Compliance » Re: The Case Of The Million Comma

Re: The Case Of The $10 Million Comma

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In the very first sentence of its opinion, the First Circuit Court of Appeals practically wrote the headline of this widely-covered wage-and-hour dispute. “For want of a comma,” it says, “we have this case.” The case is a class action, the class being dozens of truckers who worked for a Maine dairy company. The question is whether or not their employer can legitimately avoid paying them overtime on the basis of the wording in Maine’s overtime law.

That wording says that employees working certain types of jobs are not eligible for (i.e., they are “exempt” from) overtime pay. The exemptions presumably were written based on the assumption that certain agriculture and food occupations are seasonal or time-sensitive, and working long shifts for this work is normal and intrinsic to the job, and therefore people doing that work shouldn’t get overtime pay. Whatever its logic was, the provision says the state’s overtime rules do not apply to those working in “the canning, processing, preserving, freezing, drying, marketing, storing, packing for shipment or distribution of …” (followed by certain categories of perishable products, including the dairy products trucked by the plaintiffs).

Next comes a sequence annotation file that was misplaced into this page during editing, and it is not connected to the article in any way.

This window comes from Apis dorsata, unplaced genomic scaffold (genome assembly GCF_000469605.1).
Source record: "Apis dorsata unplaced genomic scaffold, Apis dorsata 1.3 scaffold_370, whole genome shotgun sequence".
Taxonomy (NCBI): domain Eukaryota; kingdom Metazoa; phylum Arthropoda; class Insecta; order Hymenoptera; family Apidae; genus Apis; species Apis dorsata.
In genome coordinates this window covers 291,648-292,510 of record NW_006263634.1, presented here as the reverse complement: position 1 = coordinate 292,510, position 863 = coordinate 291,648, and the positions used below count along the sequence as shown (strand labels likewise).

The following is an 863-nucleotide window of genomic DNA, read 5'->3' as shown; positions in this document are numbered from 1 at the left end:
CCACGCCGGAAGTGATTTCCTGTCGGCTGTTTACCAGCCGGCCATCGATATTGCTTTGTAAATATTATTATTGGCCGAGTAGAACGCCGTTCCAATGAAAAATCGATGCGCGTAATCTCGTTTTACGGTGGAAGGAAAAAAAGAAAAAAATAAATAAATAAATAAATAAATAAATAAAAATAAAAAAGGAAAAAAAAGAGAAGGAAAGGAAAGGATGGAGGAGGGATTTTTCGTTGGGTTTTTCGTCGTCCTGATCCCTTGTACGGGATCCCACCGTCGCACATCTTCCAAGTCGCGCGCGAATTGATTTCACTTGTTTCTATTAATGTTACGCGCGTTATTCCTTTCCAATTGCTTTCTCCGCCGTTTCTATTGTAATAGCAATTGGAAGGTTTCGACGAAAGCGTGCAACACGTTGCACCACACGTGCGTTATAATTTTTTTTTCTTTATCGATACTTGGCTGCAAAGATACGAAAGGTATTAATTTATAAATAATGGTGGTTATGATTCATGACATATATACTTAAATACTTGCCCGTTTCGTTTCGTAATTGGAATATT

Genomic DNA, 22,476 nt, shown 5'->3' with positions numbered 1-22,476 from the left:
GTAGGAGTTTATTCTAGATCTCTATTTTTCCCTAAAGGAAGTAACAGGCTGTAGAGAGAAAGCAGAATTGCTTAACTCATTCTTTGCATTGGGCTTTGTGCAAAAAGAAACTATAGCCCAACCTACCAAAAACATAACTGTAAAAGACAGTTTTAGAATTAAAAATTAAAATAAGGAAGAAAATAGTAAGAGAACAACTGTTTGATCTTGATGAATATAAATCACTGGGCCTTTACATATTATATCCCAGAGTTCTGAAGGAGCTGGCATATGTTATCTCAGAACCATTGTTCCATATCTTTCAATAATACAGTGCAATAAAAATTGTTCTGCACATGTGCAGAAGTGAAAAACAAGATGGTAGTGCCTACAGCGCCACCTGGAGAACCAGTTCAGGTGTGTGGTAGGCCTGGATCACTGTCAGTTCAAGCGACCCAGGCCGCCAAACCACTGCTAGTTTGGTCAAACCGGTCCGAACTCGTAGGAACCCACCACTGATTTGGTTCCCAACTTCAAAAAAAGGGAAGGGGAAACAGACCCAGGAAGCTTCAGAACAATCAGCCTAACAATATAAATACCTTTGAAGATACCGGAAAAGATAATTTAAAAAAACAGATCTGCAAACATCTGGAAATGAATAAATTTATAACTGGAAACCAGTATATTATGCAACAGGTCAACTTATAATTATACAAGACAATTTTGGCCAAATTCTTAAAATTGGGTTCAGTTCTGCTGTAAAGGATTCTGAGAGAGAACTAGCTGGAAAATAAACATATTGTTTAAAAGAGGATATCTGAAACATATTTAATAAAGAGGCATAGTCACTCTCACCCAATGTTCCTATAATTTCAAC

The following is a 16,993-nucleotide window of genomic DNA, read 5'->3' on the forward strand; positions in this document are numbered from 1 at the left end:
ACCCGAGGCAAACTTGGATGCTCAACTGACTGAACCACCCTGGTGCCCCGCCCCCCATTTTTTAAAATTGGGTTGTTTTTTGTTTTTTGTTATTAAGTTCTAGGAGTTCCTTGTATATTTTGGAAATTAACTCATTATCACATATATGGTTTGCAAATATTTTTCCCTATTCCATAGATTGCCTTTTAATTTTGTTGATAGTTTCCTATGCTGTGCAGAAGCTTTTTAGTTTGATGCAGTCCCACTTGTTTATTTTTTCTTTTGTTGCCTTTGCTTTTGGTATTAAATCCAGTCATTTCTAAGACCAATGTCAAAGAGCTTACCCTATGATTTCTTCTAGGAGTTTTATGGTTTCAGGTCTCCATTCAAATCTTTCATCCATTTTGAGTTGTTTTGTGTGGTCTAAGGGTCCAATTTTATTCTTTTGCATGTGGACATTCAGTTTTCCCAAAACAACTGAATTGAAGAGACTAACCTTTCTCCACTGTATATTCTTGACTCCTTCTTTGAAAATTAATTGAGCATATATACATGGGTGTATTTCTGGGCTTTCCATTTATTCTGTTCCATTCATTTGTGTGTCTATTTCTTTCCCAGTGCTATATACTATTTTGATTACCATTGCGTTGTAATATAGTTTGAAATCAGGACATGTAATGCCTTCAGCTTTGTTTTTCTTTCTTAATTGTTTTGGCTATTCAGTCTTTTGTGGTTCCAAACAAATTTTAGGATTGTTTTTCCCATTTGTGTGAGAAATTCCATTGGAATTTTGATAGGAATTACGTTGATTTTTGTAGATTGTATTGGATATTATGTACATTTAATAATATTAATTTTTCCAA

Those last six words – “packing for shipment or distribution of” – are the stickler. Do they mean to include workers who pack “for shipment or distribution”? In other words, the on-site workers who pack stuff that is about to be shipped and distributed. That would mean the truckers aren’t included in the exemption, and so they would get overtime. If there was a comma after “shipment,” it would, grammatically speaking, clearly separate out “distribution,” and the truckers – the workers who distribute the stuff, as opposed to packing it – would be included in the exemption, and they would not get overtime.

The New York Times article about this case points out that a comma used to separate out the last item of a list is called the “Oxford”comma, because the Oxford University Press stylebook recommends it, noting it can “serve to resolve ambiguity.” Apparently they have a point. The First Circuit, acknowledging the clause at issue is unclear, says that “because, under Maine law, ambiguities in the state’s wage and hour laws must be construed liberally in order to accomplish their remedial purpose, we adopt the drivers’ narrower reading of the exemption. We therefore reverse the grant of summary judgment and remand for further proceedings.” The Times says there is an estimated $10 million at stake in this case, and points out there have been numerous cases over the years that turned on how a comma was used, or not used.

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